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Winnipeg Fringe Festival- Part 1

Dave and I have always been Winnipeg Fringe Festival aficionados but this is the first year in a long time we are in Canada for the entire Fringe Festival and…… we’re now living in a condo right downtown just behind the main festival box office. All 30 venues are within walking distance of our home. 

Dave decided to really get in the spirit of things this year by becoming a Fringe Festival volunteer. He will work four shifts selling tickets and ushering. So far we have seen three plays but have already bought tickets to many more. 

Our first play Body Language  was at the Gas Station Theatre.  The performers are Hot Thespian Action, a comedy sketch team from Winnipeg. They have quite the reputation! We were at their first show of the Fringe Festival and it appeared to be SOLD OUT!  It was easy to see why. Their performance consists of a series of vignettes that either make you chuckle because they hit so close to home, make you think, because they deal with relevant topics, or make you admire the versatility and flexibility of the performers. Especially enjoyable was a musical number called Boomerang about young adult children who move back in with their parents because they lose their job, end a relationship, or decide to go back to school. I must admit not all the Hot Thespian Action troupe have strong singing voices but the material engaged the audience despite this. I was throughly entertained by sketches about new mothers having a shouting match over whose life is more difficult, a scene in a computer warranty office and friends trying to figure out the deeper meaning behind the words ‘Wanna have lunch?’ in a text message. A game show sketch called ‘IS HE GAY?’ was staged in such a clever way that rather than be offensive, it actually poked fun at people who like to stereotype others. I learned something new at this show. One vignette was called ‘Ghosting’ and it took place at a party where a guy was creeping up close to women. I had never heard of ghosting before and looked it up on the internet when I got home. I found out ghosting is also known as personal space invasion. Someone who ‘ghosts’ tries to invade another individual’s personal space for the longest period of time without that person noticing. Body Language was thought-provoking and funny. I would definitely recommend it and give it 4 1/2 out of 5 stars.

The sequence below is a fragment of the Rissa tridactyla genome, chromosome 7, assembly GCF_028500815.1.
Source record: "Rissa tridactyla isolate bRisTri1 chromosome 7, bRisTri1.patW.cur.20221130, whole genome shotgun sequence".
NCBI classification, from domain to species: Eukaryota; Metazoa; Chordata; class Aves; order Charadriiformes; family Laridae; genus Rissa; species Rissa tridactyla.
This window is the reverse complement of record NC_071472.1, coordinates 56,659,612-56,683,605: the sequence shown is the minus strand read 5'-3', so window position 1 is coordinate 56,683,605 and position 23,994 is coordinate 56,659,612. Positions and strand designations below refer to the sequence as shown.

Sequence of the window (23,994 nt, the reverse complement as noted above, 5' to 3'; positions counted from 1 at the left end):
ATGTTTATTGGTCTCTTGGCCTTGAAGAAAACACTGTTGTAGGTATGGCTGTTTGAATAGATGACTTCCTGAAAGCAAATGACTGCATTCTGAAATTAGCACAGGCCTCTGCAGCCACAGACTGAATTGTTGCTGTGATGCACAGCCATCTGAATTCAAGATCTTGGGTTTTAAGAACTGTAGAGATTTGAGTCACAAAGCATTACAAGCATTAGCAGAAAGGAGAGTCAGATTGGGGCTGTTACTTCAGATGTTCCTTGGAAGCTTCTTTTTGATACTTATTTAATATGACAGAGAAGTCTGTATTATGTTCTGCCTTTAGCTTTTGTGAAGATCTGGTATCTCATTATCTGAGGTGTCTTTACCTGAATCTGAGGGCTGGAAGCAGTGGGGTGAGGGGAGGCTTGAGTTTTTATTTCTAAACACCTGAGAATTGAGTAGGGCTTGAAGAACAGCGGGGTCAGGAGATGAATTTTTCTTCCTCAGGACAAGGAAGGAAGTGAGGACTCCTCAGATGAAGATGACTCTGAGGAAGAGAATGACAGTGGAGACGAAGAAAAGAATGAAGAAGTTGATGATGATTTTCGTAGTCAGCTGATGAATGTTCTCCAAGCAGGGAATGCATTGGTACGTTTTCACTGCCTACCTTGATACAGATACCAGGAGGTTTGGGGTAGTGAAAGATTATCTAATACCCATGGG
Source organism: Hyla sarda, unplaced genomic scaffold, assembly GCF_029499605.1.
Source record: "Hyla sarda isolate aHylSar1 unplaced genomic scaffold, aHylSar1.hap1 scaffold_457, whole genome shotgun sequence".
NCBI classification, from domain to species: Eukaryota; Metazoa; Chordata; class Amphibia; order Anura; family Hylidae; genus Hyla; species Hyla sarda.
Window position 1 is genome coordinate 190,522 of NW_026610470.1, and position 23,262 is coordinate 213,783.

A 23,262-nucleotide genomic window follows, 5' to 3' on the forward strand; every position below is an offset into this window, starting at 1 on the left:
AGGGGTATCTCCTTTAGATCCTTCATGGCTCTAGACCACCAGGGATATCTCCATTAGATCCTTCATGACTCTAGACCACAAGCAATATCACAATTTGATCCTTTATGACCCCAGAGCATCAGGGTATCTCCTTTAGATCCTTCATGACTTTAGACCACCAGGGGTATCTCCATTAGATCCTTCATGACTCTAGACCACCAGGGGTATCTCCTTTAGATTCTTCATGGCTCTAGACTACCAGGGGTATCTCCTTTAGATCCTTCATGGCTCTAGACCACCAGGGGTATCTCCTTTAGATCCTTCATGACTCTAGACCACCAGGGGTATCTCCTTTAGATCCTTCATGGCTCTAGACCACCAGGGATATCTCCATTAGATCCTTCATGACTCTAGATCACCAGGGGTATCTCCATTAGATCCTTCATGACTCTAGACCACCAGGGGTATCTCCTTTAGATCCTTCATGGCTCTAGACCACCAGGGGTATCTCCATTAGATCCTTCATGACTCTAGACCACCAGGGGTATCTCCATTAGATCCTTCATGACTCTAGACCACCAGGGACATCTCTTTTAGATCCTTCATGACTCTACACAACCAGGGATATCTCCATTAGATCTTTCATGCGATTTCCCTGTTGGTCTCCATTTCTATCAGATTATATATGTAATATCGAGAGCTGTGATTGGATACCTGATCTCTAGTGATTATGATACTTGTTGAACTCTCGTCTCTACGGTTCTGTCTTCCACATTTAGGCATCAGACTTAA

Our second play was The Greatest Guitarist in the World. It wasn’t really a play though. It was a concert. The premise was interesting. Colin Godbout had chosen six famous guitarists and played their music in three ‘matches’ or ’bouts’ pairing off one guitarist against another. Gypsy musician Django Reinhardt against country western’s Chet Atkins; rock guitarist Jimi Hendrix versus Canadian jazz legend Lenny Breau and finally two British rock musicians Jimmy Page and Eric Clapton. Godbout is a great guitarist and its worth going to the show just to hear him play while enjoying a drink at the tables in the dimly lit basement of the Johnny G’s restaurant. However his attempt to add a little theatre to the show by donning different hats and providing philosophical patter between numbers seemed contrived and was frankly hard to follow. I give this show a 3 out of 5. Go for the music. 

Last night we saw Antigone. I was especially interested in this show because I taught the Greek tragedy by Sophocles in my sophomore English classes for years and know the story well. I have seen several excellent film versions of the play and have written an e-zine article called Antigone An Inspiration . Although it was clear the theatre students performing the drama at the Rudolf Rocker Cultural Centre on Albert Street loved the play, the modern garden party setting where they chose to place the drama seemed incongruous with its serious themes, hardly the place for dealing with an act of anarchy. Since they changed the setting to the present day, perhaps they needed to change the language as well to something more colloquial. I liked the way the part of the chorus shifted between different people and especially enjoyed the performances of the messenger and Antigone. Creon seemed too suave and debonair for his stately role, more a playboy than a leader. The audience nearly filled the venue and was enthusiastic. The young performers had lots of friends and family there in support which was great to see. I’d give it 3 out of 5 stars.

Our Exchange District location definitely makes fringing easier. We feel like we are at the heart of the theatre action.  What next? Well we have tickets to Medicine, The Holy Land, The Tempest, Choose Your Own Adventure and Guernica. I’ll post some more reviews soon.

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